Monday, February 11, 2008

Lifetime Looking for Longtime Couples

Producers for a new television show being produced for Lifetime are "looking for loving couples, in the New York tri-state area, to retell the story of how they first met and fell in love!"

According to the casting notice, interested participants must be 30 to 100 years old, with good personalities and great storytelling ability, and have been living together for a minimum of 7 years.

Take this chance to share your story and respond immediately to:

Sunday, February 10, 2008


With the Los Angeles GLAAD Media Awards just around the corner on April 26, special honoree Janet Jackson appears on the cover of this week's Parade magazine.

Okay, she also has a new CD, Discipline, out on Feb. 24.'s Jenny Stewart just chatted with Ms. Jackson and will soon have some scoop for us about the new album, her gay fans -- and what Janet thinks of her honor from GLAAD.

The Assimilationists: From Guess Who's Coming to Dinner to Will & Grace

Sony's new Stanley Kramer Film Collection -- containing five films that he produced, two of which he also directed -- is examined by Dennis Liff in today's Los Angeles Times.

The filmmaker is best remembered for tackling important social issues, but Liff asserts that the Kramer-directed Guess Who's Coming to Dinner is condescending today.

Guess (which had its own 40th anniversary DVD release last year) is often mentioned alongside Brokeback Mountain as being a parallel social-justice film: Guess reflected the civil rights movement in 1967 as Brokeback reflected the gay rights movement in 2006.
"This self-important drawing-room comedy, in which a young white woman brings home Sidney Poitier to her chagrined liberal parents, has its adherents, but it seems more quaint and condescending with each passing year," writes Liff. "Kramer has said that the saintliness of Poitier's character -- a noble, well-off, multiply credentialed doctor -- was an attempt to undermine existing stereotypes. But he inadvertently created a new one: the model assimilationist hero, the non-threatening black character who set the benchmark for on-screen minorities for decades."
"Poitier's character is less a human being than a catalog of positive traits, and the film's genteel San Francisco setting, not to mention the terms of its to-marry-or-not discussions, are remarkably untouched by the fury and urgency of the period's civil rights struggle. In that light, the problem with Kramer's films wasn't that they constantly referred to social issues -- it's that they all too often retreated from the messier realities of those issues."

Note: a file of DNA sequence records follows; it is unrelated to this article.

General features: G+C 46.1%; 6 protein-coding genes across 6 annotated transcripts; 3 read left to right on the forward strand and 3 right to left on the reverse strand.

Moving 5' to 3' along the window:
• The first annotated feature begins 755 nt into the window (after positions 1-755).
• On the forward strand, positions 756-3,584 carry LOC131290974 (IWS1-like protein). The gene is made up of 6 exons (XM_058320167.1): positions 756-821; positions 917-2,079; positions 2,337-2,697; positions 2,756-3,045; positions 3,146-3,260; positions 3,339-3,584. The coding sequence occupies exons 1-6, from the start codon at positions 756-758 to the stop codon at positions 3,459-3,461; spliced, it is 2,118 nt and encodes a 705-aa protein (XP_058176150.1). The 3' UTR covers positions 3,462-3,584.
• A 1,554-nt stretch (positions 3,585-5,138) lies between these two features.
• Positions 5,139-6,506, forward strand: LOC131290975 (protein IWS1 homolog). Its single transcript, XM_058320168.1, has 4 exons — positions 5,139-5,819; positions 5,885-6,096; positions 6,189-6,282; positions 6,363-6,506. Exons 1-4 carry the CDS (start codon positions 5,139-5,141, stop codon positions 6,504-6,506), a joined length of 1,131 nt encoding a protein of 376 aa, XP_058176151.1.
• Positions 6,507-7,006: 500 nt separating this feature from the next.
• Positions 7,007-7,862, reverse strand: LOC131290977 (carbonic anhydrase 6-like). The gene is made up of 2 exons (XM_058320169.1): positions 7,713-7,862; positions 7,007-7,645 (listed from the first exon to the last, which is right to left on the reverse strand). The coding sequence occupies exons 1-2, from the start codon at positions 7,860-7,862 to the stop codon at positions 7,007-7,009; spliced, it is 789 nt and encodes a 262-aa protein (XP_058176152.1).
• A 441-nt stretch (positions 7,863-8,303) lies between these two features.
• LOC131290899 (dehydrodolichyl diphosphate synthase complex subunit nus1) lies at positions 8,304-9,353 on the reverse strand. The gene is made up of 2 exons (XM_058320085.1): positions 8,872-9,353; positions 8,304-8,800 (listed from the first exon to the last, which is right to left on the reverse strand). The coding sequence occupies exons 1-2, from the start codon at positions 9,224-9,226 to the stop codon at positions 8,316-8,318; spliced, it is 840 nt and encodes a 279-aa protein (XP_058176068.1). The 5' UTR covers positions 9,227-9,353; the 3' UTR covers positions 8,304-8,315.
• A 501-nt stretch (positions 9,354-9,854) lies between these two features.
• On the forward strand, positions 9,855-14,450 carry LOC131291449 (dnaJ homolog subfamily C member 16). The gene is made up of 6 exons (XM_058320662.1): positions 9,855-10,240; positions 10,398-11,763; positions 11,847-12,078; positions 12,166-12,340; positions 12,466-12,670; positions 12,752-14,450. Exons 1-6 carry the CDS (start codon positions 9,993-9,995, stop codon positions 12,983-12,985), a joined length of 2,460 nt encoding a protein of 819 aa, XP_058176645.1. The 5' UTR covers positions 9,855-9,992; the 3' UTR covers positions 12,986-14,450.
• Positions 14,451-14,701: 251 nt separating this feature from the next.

After years of being represented as cartoon stereotypes in TV and film, gay characters began to take their own "assimilationist hero" route in the '90s with shows like Melrose Place, Ellen and Will & Grace. These programs moved gay characters into the mainstream but also created the new stereotype of the non-threatening white yuppie asexual gay character. It would take Queer as Folk and The L Word on cable, Brothers & Sisters (left) on ABC, and Brokeback Mountain on the big screen to show gay men and women as somewhat multi-dimensional sexual beings. Images of gay people of color continue to be few and far between, but Noah's Arc and the film Dirty Laundry have made some inroads in this area.

Bruce Kluger wrote a column for USA Today this week that points out that the entertainment industry has done what it can to assimilate gay characters into programming, but in so doing has left out the issues
"...this significant step forward carries with it a liability: As entertainment executives conscientiously work to bring the gay experience into the mainstream in a non-political way, they also run the risk of neglecting the real-life struggles gays continue to face."
While Law & Order and According to Jim lampoon (or "rip from the headlines") a closeted gay politician tap-dancing in a bathroom stall, headlines of real importance to the LGBT community are often left out. Stories of a non-inclusive ENDA, "Don't Ask, Dont' Tell" or an anti-gay ballot amendment in Florida could seriously add to the discussion -- and to change.

To paraphrase the L.A. Times' Liff, we need the entertainment industry to tell some of the "messier realities" of our lives. The impending end of the writers' strike may bring some added visibility, but the real problem continues to be a lack of characters and shows which feature LGBT characters who can even tell these stories.